One thing I could say for demons is that they have a sound theology. They know who Jesus is, what the truth is, and who God is. If one says he believes in God, it is not enough because even the demons believe and tremble (James 2:19). If you say that you believe in God, all that does is qualify you to be a demon because even they know that much theology. Their understanding of the identity of Jesus is impeccable, strangely enough. The problem with demons is not that they are ignorant of the truth but that they hate it with every fiber of their being. No one has ever hated Jesus more than demonic beings. When He appeared, they trembled, feared, protested, and resisted so that nothing would quench their fierce hatred of Him.

The demon said, “I know who You are—the Holy One of God!” Can you say that? Do you know who He is? The demons know who Jesus is. Nothing recognizes the holy more clearly than the unholy. No one recognizes the intrusion of heaven more than those who inhabit hell. Here, we find the testimony of the devil to the identity of Jesus. This demon interrupted Jesus, but He silenced him by saying, “Be quiet,” which is not as polite as it sounds. In effect, Jesus was saying, “Shut up, and come out of him.”

Fight the Right Fight the Right Way

Luke continues:

And when the demon had thrown him in their midst, it came out of him and did not hurt him. Then they were all amazed and spoke among themselves, saying, “What a word this is! For with authority and power He commands the unclean spirits, and they come out.” And the report about Him went out into every place in the surrounding region.

During our annual mission conference, Richard Pratt gave a message at the men’s breakfast entitled “Our God is a Warrior.” He went to the first chapter of Joshua, where God commanded Joshua to have courage and to be brave. He also warned him of the battle that was coming. Yet, God promised Joshua that He would be with him in this battle. Dr. Pratt went on to say that we are called to engage in a battle, but we must engage in the right fight and in the right way. In that stirring message, he pointed us to Ephesians 6:10–13, which says:

Finally, my brethren, be strong in the Lord and in the power of His might. Put on the whole armor of God, that you may be able to stand against the wiles of the devil. For we do not wrestle against flesh and blood, but against principalities, against powers, against the rulers of the darkness of this age, against spiritual hosts of wickedness in the heavenly places. Therefore take up the whole armor of God, that you may be able to withstand in the evil day, and having done all, to stand.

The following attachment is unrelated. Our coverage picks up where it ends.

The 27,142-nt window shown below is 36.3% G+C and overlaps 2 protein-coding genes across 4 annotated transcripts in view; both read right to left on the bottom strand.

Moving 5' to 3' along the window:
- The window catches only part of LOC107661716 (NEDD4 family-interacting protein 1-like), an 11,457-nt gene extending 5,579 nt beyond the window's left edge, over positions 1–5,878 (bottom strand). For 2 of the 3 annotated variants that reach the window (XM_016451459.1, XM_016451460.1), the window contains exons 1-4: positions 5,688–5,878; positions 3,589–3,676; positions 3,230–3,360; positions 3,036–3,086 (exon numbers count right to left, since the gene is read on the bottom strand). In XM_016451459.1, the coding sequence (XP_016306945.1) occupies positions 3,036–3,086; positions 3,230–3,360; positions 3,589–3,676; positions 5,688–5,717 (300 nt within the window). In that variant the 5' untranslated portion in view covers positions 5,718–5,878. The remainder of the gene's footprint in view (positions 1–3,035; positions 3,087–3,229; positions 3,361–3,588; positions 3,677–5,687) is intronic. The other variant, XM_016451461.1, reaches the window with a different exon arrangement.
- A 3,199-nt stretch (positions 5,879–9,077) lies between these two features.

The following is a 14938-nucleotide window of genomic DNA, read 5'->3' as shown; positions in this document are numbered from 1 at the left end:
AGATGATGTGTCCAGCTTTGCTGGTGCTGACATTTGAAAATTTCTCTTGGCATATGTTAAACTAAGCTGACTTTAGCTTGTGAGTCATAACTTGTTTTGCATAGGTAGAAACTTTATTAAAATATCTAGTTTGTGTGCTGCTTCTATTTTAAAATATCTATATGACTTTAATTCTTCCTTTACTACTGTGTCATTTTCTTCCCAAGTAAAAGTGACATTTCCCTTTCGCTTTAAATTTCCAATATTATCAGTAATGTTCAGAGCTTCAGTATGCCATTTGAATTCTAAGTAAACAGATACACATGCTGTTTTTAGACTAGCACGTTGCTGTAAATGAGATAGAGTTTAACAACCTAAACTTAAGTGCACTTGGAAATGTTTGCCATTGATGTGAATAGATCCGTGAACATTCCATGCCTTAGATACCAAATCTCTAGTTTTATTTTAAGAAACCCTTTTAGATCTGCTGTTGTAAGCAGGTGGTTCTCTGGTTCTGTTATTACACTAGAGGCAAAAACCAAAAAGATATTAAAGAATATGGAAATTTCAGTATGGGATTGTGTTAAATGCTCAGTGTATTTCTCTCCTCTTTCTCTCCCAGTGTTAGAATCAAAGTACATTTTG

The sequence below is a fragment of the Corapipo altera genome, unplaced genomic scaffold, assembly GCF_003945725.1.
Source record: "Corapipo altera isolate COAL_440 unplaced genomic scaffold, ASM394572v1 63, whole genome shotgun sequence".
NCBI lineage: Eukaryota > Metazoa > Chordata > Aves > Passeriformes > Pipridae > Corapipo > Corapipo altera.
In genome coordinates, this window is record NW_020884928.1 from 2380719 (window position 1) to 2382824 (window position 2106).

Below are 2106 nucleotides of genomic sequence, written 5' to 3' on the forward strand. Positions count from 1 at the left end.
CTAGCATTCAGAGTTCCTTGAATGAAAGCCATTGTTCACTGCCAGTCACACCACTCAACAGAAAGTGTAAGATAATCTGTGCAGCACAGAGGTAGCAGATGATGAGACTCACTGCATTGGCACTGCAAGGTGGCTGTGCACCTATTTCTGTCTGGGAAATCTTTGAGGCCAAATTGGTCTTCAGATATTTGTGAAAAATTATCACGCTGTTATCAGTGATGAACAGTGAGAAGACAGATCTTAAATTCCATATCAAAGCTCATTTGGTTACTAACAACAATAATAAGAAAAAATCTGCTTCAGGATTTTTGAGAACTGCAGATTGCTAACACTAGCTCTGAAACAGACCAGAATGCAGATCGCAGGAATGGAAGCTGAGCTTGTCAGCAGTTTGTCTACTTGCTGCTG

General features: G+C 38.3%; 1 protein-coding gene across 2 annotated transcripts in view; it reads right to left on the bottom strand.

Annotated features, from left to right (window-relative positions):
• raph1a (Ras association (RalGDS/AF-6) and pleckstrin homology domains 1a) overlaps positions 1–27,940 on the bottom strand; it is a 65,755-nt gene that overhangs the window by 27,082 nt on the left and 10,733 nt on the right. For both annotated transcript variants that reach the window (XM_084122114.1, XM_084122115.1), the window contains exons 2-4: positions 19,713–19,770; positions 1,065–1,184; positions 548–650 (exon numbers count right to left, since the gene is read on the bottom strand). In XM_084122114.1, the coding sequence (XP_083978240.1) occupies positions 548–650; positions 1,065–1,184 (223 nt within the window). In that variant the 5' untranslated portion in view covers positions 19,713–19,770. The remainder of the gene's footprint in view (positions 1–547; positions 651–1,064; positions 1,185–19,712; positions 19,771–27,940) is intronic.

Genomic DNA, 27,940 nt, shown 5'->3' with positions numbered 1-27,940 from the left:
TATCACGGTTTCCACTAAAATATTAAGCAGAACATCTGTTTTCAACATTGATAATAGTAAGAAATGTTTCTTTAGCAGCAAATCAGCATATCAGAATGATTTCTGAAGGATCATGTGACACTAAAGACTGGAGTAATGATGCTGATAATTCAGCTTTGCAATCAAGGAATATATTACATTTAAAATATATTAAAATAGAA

The Apostle Paul ends this epistle the same way he began it. He describes the cosmic struggle in the heavens between the victor, the Son of God who leads captivity captive, and these invisible but powerful forces from hell. Paul said that we need the whole armor of God because we are in a battle, and it is not with people. The battle that a Christian must endure is a spiritual battle, not just a struggle with their own sinful tendencies but a war that is cosmic in scope. In effect, Paul was saying, “Do you realize that, as a Christian, you are engaged in a battle against cosmic powers, principalities, and spiritual wickedness in high places?” The Bible tells us that God raises the world’s empires and tears them down.

There is an idea that human empires, whole nations, can be demonized so that their political structure and actions are carried out under the influence of the devil. I remember reading in Holland a documented photograph from Adolf Hitler’s diary in which he wrote: “Today, I have entered into a pact with the devil.” He wanted a new Reich, a new kingdom, the symbol of which was a crooked cross, the Hakenkreuz. It was twisted, distorted, and demonic. He and his highest staff members were involved in Satan worship, not much different from Joseph Stalin and Idi Amin.

The late Swiss New Testament scholar and church historian Oscar Cullman said, “There is an element in biblical truth that is often overlooked, and that is the idea of the influence that these supernatural angelic beings have cosmically.” The word in the Greek refers to cosmic power. We are fighting against supernatural forces, and we are fighting that battle with supernatural power—the Holy Spirit and the armor of God.

Resist the Devil, and He Will Flee from You

I get asked all the time: “Can a Christian be demon-possessed?” I don’t think that for a minute. You can be harassed, you can be oppressed, and you can be frustrated by the enemy, but where the Spirit of God lives, there is liberty. Satan cannot inhabit the same space as the Holy Spirit. If you are indwelt by God the Holy Spirit, Satan cannot get in you. He can come up against you and harass you, but he cannot possess you. “For greater is the power that is in you than the power that is in the world” (1 John 4:4).

That is good news, but it is also bad news for those who want to find excuses for their sinful behavior by saying, “The devil made me do it.” If the devil made you do it, you are not a believer. If you are a believer, Satan goes around like a roaring lion seeking to devour whom he will. He is an adversary to be warned of, but Scripture also depicts this roaring lion fleeing with his tail between his legs. For God says, “Resist him, and he will flee from you” (James 4:7).

The mission of the church is despised by Satan and the forces of hell, and they will do everything they can to push us out of the battle and onto the sidelines. They want to paralyze us, hold us captive, and cause us to retreat. However, we are called to pursue this battle until every inch of real estate on this planet confesses Christ as Lord and Savior.

This transcript has been lightly edited for readability.